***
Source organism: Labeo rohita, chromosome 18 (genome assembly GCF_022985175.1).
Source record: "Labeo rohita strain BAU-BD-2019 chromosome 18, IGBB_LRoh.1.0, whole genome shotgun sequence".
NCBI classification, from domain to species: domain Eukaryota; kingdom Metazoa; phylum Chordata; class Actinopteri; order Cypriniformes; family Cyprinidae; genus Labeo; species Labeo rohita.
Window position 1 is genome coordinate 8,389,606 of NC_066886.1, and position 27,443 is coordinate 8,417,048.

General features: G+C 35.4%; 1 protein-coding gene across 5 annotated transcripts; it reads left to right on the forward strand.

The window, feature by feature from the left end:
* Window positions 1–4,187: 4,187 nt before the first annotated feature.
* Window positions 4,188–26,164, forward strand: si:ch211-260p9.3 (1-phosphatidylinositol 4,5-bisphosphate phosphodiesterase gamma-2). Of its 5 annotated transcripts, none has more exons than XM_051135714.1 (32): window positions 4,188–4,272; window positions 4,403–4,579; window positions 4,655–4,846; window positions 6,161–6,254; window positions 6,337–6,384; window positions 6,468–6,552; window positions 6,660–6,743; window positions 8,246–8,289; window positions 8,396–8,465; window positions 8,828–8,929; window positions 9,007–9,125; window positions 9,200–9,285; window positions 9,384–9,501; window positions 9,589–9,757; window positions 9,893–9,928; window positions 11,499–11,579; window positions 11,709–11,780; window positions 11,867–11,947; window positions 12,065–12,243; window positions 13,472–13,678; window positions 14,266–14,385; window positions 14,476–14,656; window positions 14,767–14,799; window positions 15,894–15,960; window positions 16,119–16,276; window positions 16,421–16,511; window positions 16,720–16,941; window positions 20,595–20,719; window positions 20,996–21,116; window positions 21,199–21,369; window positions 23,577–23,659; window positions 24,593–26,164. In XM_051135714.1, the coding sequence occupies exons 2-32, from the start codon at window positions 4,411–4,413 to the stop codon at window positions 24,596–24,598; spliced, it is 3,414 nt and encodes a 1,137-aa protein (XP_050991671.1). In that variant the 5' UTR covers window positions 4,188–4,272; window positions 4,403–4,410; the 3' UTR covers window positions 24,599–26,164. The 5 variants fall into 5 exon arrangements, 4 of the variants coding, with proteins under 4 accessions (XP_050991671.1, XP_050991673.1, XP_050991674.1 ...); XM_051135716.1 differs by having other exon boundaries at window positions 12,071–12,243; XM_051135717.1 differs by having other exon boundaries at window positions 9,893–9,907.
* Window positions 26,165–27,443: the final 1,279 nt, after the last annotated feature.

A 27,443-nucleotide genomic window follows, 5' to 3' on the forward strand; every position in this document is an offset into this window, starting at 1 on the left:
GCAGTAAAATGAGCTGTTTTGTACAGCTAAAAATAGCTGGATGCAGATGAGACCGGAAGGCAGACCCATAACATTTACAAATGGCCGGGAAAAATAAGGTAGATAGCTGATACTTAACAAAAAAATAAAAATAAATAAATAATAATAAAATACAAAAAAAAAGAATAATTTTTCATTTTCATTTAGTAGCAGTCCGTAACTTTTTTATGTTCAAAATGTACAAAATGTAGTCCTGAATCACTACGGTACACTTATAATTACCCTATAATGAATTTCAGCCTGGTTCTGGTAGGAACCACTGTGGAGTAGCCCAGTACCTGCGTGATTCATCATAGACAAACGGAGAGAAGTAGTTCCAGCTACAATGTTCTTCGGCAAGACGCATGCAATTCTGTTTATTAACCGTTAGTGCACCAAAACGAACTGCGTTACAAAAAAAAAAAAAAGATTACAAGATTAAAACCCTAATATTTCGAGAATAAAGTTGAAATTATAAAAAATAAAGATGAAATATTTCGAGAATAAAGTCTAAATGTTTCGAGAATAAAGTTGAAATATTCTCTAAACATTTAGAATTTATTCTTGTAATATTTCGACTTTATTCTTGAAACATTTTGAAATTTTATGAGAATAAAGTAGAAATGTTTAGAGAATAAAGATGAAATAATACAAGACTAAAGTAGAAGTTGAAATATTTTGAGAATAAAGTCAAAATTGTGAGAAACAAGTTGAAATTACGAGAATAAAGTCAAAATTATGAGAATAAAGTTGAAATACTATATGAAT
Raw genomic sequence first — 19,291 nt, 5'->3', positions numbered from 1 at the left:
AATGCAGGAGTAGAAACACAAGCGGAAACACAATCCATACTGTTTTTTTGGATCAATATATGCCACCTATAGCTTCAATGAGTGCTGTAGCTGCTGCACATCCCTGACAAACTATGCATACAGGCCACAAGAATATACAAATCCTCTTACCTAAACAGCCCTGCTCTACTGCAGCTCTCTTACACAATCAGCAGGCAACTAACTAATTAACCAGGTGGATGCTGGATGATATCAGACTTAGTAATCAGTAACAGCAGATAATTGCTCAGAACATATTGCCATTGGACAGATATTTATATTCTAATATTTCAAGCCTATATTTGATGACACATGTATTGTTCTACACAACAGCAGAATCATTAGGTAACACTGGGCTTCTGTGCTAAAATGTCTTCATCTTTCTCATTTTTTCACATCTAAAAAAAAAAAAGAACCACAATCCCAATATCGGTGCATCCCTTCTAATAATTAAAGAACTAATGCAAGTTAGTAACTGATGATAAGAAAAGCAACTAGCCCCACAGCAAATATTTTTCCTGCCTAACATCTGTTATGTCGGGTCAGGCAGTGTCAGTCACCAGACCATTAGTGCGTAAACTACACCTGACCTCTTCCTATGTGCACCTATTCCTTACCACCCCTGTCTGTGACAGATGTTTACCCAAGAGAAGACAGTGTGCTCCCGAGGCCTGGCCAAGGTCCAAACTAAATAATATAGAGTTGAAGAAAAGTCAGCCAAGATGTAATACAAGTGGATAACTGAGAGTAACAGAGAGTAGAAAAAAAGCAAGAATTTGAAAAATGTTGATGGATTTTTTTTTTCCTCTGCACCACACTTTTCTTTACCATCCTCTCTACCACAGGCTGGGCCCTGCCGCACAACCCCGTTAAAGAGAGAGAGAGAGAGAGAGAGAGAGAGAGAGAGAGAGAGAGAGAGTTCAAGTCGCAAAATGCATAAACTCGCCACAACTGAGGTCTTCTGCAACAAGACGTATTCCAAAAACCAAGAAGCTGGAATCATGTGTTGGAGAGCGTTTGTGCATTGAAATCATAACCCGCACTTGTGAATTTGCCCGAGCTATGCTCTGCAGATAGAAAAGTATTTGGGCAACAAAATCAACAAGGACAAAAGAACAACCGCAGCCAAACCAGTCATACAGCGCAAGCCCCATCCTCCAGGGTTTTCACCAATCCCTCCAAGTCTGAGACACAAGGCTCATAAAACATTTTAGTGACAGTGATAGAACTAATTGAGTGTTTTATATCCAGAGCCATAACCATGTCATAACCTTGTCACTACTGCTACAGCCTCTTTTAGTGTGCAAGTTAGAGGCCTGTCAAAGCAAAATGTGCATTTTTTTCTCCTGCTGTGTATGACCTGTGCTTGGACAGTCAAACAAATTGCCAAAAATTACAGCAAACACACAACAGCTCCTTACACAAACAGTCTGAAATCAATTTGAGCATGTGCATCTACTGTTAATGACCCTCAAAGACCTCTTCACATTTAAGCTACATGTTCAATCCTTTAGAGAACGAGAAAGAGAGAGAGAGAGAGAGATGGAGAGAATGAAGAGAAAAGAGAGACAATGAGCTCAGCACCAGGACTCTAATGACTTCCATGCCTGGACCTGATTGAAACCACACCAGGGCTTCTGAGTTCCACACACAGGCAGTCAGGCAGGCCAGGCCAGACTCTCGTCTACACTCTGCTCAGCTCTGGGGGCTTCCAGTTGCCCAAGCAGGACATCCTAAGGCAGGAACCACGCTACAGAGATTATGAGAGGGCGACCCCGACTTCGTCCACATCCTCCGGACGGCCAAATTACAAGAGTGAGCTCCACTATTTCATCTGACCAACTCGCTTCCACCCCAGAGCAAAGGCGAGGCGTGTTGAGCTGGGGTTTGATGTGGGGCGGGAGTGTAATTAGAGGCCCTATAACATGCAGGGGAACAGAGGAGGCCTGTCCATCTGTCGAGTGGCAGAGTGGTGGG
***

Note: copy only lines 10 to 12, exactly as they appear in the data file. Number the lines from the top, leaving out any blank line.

A 27,443-nucleotide genomic window follows, 5' to 3' on the forward strand; every position in this document is an offset into this window, starting at 1 on the left:
GCAGTAAAATGAGCTGTTTTGTACAGCTAAAAATAGCTGGATGCAGATGAGACCGGAAGGCAGACCCATAACATTTACAAATGGCCGGGAAAAATAAGGTAGATAGCTGATACTTAACAAAAAAATAAAAATAAATAAATAATAATAAAATACAAAAAAAAAGAATAATTTTTCATTTTCATTTAGTAGCAGTCCGTAACTTTTTTATGTTCAAAATGTACAAAATGTAGTCCTGAATCACTACGGTACACTTATAATTACCCTATAATGAATTTCAGCCTGGTTCTGGTAGGAACCACTGTGGAGTAGCCCAGTACCTGCGTGATTCATCATAGACAAACGGAGAGAAGTAGTTCCAGCTACAATGTTCTTCGGCAAGACGCATGCAATTCTGTTTATTAACCGTTAGTGCACCAAAACGAACTGCGTTACAAAAAAAAAAAAAAGATTACAAGATTAAAACCCTAATATTTCGAGAATAAAGTTGAAATTATAAAAAATAAAGATGAAATATTTCGAGAATAAAGTCTAAATGTTTCGAGAATAAAGTTGAAATATTCTCTAAACATTTAGAATTTATTCTTGTAATATTTCGACTTTATTCTTGAAACATTTTGAAATTTTATGAGAATAAAGTAGAAATGTTTAGAGAATAAAGATGAAATAATACAAGACTAAAGTAGAAGTTGAAATATTTTGAGAATAAAGTCAAAATTGTGAGAAACAAGTTGAAATTACGAGAATAAAGTCAAAATTATGAGAATAAAGTTGAAATACTATATGAAT
Raw genomic sequence first — 19,291 nt, 5'->3', positions numbered from 1 at the left: